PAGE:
|I wrote the piece below about fifteen years ago, before the amazing David Goggins retired Navy SEAL and and ultramarathon runner, ultra-distance cyclist, and triathlete (and a lot more). It is still a a cornerstone to drive my habbits. If you would like to listen to the concepts and some of the best memories I have of the Leadville trail 100 races, you can listen here on Aligator Perserves.|
What drives you to get up day after day and lace up shoes, put on a helmet, buckle on a climbing harness, or pick up a paddle? It certainly perplexes many people when you head out on a run during a blizzard….but every time you step out the door to train and endure, you build another brick in the foundation of mental toughness. Each time you bike in the rain or run in adverse conditions you win a small victory and triumph over the forces of ease that threaten to pull you into complacency and risk-free living.
Suffering and sacrifice teaches “that you are better than you think you are and that you can do more than you think!” (Ken Chlouber, President for the Leadville Trail 100). Suffering and succeeding in the face of adverse and even harsh conditions connects you with the physical world and the immediacy of the moment; it forces you to be “present” while the modern world is increasingly moving toward the second-hand experience typified by reality media.
In many cases modern life has substituted simulation and vicarious experiences for first-hand experience. Video games and “reality TV” shows begin to constitute actual participation. This has resulted in reducing the suffering and discomfort which comes from any intense effort—the sweating, the burning muscles—the blistered feet—and cheats you of the ability to develop character and to learn just how much you can accomplish.
My personal motivation comes from transcending our everyday existence and performing my absolute best when I place my toes on the starting line. There is solace in the purity of the effort in which no amount of political maneuvering or positioning will make you any faster. There are no judges to interrupt or cloud…just the course, your performance, and the clock.
There are very few things remaining in life that have a directly proportional return on effort, and where hard work is rewarded with results. I think you must have something in your life for which you are completely responsible for success or failure (barring any significant act of nature that might try to thwart you during the competition). Your performance is your responsibility and is a direct reflection of your sacrifice, dedication, discipline, and perseverance. This sense of personal responsibility and control can be very liberating from the comfortable world into which so many of us are seduced.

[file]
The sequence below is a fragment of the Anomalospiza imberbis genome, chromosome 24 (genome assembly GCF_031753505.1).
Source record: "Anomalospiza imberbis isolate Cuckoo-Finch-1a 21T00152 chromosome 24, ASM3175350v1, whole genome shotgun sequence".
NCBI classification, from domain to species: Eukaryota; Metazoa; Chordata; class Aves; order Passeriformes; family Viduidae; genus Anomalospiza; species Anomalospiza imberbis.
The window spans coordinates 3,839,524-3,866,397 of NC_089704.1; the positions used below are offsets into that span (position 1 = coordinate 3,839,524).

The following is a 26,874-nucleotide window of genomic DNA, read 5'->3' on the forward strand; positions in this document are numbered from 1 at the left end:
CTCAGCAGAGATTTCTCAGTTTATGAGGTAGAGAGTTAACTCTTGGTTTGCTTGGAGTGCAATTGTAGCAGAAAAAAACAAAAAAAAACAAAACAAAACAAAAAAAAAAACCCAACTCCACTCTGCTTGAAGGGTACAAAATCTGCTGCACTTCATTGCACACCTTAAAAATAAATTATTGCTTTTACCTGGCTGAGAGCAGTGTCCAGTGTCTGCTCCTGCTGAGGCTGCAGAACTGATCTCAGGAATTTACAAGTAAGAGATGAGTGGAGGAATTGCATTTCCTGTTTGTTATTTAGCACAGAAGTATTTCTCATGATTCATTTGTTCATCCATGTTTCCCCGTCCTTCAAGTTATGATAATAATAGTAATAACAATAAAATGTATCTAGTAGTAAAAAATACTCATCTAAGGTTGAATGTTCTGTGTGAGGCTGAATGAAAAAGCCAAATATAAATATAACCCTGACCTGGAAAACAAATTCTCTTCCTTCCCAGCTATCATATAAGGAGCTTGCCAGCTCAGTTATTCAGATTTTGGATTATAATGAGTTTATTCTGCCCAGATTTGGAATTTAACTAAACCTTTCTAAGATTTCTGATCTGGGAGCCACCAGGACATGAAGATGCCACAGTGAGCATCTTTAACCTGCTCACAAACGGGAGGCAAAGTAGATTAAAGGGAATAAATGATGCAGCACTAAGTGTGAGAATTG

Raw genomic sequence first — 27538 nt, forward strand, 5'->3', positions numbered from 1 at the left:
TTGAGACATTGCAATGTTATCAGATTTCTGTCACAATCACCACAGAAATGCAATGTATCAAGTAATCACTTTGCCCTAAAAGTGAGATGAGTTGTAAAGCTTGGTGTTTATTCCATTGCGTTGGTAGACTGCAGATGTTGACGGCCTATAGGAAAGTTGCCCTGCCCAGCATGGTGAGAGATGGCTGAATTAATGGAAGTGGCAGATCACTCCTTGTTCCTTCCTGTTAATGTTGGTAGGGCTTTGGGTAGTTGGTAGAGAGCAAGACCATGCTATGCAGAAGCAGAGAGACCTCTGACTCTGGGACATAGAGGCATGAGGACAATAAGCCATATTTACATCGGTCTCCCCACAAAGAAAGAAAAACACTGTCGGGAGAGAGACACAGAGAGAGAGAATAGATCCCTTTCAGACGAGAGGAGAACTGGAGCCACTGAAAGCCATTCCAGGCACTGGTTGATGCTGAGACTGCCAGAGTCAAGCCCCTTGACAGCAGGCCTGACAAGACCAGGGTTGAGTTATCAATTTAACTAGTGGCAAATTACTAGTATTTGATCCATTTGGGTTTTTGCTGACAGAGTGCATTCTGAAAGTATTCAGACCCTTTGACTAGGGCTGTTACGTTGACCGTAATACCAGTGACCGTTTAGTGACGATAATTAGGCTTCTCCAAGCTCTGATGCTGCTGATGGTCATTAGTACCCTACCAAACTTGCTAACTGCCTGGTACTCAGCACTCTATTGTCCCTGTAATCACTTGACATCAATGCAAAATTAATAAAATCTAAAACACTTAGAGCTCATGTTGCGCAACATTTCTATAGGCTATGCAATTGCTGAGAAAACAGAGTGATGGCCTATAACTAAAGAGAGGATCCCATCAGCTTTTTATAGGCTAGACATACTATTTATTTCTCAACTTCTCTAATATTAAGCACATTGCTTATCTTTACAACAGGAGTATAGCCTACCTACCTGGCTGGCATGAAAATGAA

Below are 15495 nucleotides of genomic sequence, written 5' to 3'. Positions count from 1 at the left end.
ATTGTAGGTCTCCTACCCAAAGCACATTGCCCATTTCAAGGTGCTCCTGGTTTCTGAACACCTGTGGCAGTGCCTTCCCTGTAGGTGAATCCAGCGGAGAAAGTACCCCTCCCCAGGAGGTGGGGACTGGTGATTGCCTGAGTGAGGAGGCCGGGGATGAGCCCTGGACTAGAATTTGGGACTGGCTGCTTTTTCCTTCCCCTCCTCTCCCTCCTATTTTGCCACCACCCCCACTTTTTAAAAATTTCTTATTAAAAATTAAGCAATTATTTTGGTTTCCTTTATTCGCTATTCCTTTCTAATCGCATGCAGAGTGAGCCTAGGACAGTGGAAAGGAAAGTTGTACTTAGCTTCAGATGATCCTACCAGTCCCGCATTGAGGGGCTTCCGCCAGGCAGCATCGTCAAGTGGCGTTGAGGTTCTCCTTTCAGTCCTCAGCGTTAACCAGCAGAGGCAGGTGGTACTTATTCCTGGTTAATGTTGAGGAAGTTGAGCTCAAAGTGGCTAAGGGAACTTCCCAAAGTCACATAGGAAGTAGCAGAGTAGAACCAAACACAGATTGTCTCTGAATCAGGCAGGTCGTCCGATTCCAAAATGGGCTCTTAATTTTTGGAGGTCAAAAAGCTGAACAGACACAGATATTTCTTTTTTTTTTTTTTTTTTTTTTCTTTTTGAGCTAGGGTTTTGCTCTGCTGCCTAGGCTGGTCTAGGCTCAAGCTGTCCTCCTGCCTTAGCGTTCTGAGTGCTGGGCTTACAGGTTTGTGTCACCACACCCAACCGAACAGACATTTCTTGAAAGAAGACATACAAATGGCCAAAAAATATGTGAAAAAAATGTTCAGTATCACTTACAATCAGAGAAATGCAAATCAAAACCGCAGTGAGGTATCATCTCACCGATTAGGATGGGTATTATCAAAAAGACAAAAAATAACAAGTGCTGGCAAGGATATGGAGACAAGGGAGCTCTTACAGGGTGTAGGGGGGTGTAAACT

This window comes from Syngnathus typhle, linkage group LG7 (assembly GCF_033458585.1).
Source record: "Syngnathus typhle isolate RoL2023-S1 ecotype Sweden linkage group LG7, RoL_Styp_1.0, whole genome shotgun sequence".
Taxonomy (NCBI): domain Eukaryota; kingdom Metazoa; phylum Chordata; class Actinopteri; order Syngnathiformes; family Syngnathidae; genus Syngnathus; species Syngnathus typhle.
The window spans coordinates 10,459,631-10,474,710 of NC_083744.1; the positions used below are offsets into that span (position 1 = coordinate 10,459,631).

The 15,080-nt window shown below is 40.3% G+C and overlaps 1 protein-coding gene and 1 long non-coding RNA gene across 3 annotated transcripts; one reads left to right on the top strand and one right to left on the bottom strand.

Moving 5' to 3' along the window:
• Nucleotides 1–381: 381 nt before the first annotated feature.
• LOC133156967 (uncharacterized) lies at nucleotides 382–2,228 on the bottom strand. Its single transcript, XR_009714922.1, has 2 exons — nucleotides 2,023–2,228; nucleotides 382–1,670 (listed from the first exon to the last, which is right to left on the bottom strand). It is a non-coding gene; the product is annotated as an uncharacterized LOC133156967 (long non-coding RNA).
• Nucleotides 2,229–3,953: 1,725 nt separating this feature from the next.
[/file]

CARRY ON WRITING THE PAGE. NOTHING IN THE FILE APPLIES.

American’s typically have a sedentary job in a climate controlled office building offering little more physical challenge than pressing the elevator buttons. Our days involve pushing the remote on the garage, driving to work, working, and then reversing the process. Competition, and specifically competing in an event like a 100 mile trail race or a multi-day adventure race, introduces risk into an otherwise safe and predictable life.
When was the last time you were presented with an invitation like the one posed in Ernest Shackelton’s recruiting advertisement for the crew of the Endurance and the Antarctic expedition?:
We need suffering and sacrifice in our lives to expand the perceived limitations we impose upon ourselves. It is important to striving to be more than you are today, and to exceed what you think is possible, for if you do not stretch the boundary that currently defines you, you simply do not grow. In fact, you shrink. You need a completely “audacious plan”…climbing “Everest,” whatever Everest might be for you. Your challenge then results in a great journey of sacrifice and commitment, and ultimately leads to your “test”…where you learn you are more than you think you are...
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